When talking about graffiti and street arts, we never think about Africa but there are places here that will leave you speech-less. Did you know that the rural villages in The Gambia have become an international graffiti phenomenon featuring artworks from some of the world’s best street artists?
From the landscape point of view, The Gambia is very particular. I mean, compared with other African countries, it doesn’t really have so much to offer; if you’ll forgive me for saying so. However, it has been building things to attract tourists and this, was why I visited the country a couple of times.
Before leaving for The Gambia, my online research led me to the street art in Kubuneh village that I absolutely didn’t want to miss. In fact, as soon as I was in my hotel in the Senegambia area, I travelled to Kubuneh by yellow taxi. I should have taken the Green taxi, a service specifically dedicated to tourists; it should have cost 800 dalasi for a small car. I instead ended up spending more with the yellow one. (That is a long story). Anyways, if you are in the Gambia, you are probably going to visit the Makasutu cultural forest, so you can combine Kubuneh with it. During the high season times, there are also river excursions that take you to Kubuneh from the Makasutu Cultural Forest.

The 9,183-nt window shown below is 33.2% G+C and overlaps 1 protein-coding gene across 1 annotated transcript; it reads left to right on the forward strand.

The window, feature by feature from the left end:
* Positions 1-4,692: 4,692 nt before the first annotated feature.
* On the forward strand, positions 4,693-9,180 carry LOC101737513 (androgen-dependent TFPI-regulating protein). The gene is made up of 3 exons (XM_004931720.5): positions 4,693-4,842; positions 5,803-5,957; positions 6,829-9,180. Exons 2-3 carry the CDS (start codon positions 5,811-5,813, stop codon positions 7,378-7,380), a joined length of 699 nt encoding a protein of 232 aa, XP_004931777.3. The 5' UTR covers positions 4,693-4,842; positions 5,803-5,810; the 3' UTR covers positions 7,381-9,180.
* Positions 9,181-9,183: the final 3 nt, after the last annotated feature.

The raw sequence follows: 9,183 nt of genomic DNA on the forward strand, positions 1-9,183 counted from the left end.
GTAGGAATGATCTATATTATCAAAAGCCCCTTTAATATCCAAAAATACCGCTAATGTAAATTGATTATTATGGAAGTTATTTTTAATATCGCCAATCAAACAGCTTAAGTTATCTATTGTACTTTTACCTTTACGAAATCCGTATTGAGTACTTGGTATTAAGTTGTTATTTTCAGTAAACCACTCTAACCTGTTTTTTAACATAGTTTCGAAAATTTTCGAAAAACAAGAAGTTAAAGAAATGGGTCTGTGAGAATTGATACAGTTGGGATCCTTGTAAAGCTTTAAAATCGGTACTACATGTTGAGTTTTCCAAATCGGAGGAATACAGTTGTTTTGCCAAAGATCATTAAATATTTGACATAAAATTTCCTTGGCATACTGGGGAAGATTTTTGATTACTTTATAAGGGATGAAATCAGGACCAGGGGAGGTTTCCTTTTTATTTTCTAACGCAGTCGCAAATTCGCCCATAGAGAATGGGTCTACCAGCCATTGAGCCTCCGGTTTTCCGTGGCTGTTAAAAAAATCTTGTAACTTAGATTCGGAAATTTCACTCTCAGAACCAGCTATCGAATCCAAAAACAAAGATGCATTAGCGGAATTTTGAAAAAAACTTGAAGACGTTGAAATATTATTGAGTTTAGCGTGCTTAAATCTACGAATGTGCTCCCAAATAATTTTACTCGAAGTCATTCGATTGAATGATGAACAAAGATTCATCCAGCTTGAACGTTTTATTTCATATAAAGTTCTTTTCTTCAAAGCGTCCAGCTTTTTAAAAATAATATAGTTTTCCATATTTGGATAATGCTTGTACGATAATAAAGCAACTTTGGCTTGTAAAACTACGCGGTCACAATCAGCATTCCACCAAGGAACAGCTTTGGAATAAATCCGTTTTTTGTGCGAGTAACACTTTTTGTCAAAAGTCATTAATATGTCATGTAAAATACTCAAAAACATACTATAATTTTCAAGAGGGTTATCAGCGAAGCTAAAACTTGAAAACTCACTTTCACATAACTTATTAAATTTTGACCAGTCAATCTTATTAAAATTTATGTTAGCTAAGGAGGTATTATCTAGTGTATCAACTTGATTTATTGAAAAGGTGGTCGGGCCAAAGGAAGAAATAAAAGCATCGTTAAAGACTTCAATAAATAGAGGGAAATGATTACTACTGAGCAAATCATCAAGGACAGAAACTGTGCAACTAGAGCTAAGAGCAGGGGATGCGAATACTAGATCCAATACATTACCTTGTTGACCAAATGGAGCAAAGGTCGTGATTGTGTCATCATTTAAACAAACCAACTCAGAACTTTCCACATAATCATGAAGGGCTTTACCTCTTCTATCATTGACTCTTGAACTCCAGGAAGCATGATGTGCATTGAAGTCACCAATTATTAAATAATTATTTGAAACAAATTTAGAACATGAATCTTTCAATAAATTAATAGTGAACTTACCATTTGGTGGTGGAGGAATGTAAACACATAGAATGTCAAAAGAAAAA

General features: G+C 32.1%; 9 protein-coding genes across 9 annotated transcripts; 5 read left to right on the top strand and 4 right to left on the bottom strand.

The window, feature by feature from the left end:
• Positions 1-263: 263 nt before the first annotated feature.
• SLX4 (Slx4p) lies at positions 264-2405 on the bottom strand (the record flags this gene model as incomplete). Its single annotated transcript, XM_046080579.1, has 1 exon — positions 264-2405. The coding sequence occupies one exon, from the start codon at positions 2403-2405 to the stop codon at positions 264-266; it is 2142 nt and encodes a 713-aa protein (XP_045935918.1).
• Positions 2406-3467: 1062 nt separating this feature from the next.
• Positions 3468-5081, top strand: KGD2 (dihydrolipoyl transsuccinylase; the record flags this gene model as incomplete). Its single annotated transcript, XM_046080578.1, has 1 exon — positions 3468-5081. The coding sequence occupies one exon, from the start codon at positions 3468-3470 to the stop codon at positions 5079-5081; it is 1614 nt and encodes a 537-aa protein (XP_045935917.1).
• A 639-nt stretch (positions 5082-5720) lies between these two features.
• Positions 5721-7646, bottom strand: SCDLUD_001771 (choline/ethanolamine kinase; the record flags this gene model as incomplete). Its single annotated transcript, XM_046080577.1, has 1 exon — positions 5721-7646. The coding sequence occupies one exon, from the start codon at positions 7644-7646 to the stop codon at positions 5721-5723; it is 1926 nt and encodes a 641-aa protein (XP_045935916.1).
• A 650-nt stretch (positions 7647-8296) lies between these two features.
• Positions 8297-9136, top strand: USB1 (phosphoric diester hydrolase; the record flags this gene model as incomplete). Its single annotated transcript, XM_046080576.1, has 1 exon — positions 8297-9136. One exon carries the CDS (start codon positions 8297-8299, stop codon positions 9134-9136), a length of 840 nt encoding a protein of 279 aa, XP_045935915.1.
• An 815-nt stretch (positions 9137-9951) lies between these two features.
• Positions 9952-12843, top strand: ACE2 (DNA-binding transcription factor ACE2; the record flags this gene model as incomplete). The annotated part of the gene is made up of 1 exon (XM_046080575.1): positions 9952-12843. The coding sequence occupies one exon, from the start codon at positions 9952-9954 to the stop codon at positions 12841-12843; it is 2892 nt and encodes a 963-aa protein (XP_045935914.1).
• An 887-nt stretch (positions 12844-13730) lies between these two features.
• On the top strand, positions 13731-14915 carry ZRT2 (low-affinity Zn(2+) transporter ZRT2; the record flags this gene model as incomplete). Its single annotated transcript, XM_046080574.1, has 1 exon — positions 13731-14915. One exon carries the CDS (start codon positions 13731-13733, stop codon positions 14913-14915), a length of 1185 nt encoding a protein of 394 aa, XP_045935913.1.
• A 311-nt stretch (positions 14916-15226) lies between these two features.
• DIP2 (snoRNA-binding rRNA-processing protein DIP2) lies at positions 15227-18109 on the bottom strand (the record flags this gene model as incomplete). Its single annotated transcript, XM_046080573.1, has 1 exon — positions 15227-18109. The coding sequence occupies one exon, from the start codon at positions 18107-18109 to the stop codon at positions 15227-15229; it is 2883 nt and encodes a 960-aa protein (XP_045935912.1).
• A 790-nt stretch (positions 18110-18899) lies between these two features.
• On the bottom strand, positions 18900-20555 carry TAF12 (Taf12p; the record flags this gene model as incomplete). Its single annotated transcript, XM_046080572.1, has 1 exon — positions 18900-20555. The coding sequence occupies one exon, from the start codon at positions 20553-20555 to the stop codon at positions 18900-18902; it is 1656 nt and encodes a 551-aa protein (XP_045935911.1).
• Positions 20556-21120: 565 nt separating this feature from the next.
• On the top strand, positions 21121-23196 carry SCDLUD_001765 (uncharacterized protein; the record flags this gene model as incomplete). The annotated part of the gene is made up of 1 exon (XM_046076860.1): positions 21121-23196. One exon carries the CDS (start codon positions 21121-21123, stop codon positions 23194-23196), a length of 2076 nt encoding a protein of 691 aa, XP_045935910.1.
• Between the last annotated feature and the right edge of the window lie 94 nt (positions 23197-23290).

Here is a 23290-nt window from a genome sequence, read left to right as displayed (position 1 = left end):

To give you a little bit of history, the street art project in Kubuneh was conceived by Lawrence Williams, a Gambian-based British lodge owner (Mandina Lodge) and the local artist Njogu Touray. They formed an artistic collective called the Bush Dwellers and began working with stencils and large canvasses in the villages around Williams’ lodge. It was initially meant to interact with the surrounding communities and inspire tourism. But soon after, the idea emerged to transform the entire village of Kubuneh into a living art installation that would generate income for the community and guarantee its future. Once they received the consent from the village elders, in 2011, eight of the world’s leading street artists from the U.K. Belgium, Israel, and the U.S. swapped their urban canvasses for the mud and concrete of Kubuneh. Within a few weeks, the group transformed the village into an art gallery: Wide Open Walls Conservation Project. Without neglecting the natural environment, they decorated homes, schools, and trees with murals of peace, community, and wildlife.
And there you go, this is how Kubuneh village, quite far away from the chaotic beach area, turned into a tourist destination. The result in fact was remarkable. If you are a nature lover and you like to get off the beaten track then Kubuneh is the best place for you to stay. Here you can enjoy bird-waching, fishing in the River Gambia or just getting into the bush and mangrooves.
Since years and years have passed I must say that I found the paintings on the mud buildings slightly ruined; I think they need a bit of retouching. But nevertheless, Kubuneh remains attractive. I’m happy that Lawrence has been able to give a long term economic income to this poor village but I hope that his efforts don’t end here. I also hope that these artworks in Kubuneh village are retouched before my next visit the Gambia. (Kubuneh Photo Gallery)
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